In the US currently there is only one manufacturer of the cheese and it is, of course, located in Wisconsin. The Chalet Cheese Co-op in Monroe makes a fine Limburger and honors the traditional method of hand salting the curd and smearing the shaped cheese blocks with the landmark bacterial solution.
The cheese is then left in a ripening cellar for three months until it matures. The Brevibacterium linens breaks down the proteins in the cheese causing it to soften from its originally firm and crumbly, feta like texture and imparts the infamous smell.
Watch this short video about how Limburger cheese is made if you are interested.
How to Eat Limburger Cheese
- The Limburger sandwich is by far the most popular way to consume this rich cheese. Sandwich a generous piece of it along with thinly sliced raw onion rings between rye bread slices and enjoy with a beer or with strong coffee. This way of consuming the cheese is still very popular in Germany and used to be a popular working man’s lunch in America circa the late 1800s and early 1900s. Then Prohibition saw demand for the cheese slow down significantly as those working men couldn’t wash down their favorite lunch with a pint.
- Make our recipe for Limburger cheese salad as traditionally served in many of Germany’s beer gardens. A fresh soft Bavarian pretzel and a bite of the cheese marinated in a sherry vinaigrette is a delightful combination. Chris and I personally vouch for that.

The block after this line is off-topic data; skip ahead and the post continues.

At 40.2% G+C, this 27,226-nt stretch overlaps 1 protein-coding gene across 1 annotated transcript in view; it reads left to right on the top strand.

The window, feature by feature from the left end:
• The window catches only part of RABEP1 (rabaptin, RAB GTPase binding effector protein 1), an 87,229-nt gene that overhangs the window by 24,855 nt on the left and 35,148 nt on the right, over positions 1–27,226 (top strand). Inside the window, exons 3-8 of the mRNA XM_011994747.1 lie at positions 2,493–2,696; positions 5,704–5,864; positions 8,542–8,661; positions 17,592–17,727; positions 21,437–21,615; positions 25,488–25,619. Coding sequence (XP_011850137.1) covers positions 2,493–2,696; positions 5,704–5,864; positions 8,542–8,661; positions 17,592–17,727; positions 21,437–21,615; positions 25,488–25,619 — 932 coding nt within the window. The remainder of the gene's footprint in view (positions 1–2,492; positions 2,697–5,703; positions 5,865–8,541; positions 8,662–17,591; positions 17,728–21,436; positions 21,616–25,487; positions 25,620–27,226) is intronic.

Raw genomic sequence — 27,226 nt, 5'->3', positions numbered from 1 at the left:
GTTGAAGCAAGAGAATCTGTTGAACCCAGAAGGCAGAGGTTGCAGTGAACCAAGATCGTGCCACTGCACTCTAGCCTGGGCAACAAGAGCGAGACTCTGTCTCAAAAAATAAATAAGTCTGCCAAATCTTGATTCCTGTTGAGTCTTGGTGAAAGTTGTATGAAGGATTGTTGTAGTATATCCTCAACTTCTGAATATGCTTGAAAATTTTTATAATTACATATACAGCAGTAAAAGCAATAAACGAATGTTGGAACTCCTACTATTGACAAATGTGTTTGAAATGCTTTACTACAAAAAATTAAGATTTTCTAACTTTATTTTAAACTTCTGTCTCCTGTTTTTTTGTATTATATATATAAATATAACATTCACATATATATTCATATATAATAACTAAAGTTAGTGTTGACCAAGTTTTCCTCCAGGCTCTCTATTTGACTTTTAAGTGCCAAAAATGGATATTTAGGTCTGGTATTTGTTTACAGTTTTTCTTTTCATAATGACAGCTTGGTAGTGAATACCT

- Limburger cheese spread – use this Obatzda recipe and substitute the Camembert with Limburger.
- Incorporate the sliced cheese in cheese boards and be sure to have a good beer selection for pairing. We included it in our German Meat and Cheese Board not long ago paired with Schwarzbier.
NOTE: Limburger cheese should be consumed shortly after purchased. The bacteria continue to work after the three months of ageing and unless you are very adventurous and actually crave an even more robust stinky
feet cheese smell (the flavor doesn’t really become intolerable) it is best to eat it shortly after you brought it home.
Recommended Beer Pairings
Beer and its unmatched carbonation is definitely the beverage of choice to pair with Limburger cheese. It effortlessly cuts through its fatty richness and stands up to its aroma and flavor in a uniquely cleansing interaction courtesy of the tongue scrubbing like impact of the fine carbonation bubbles.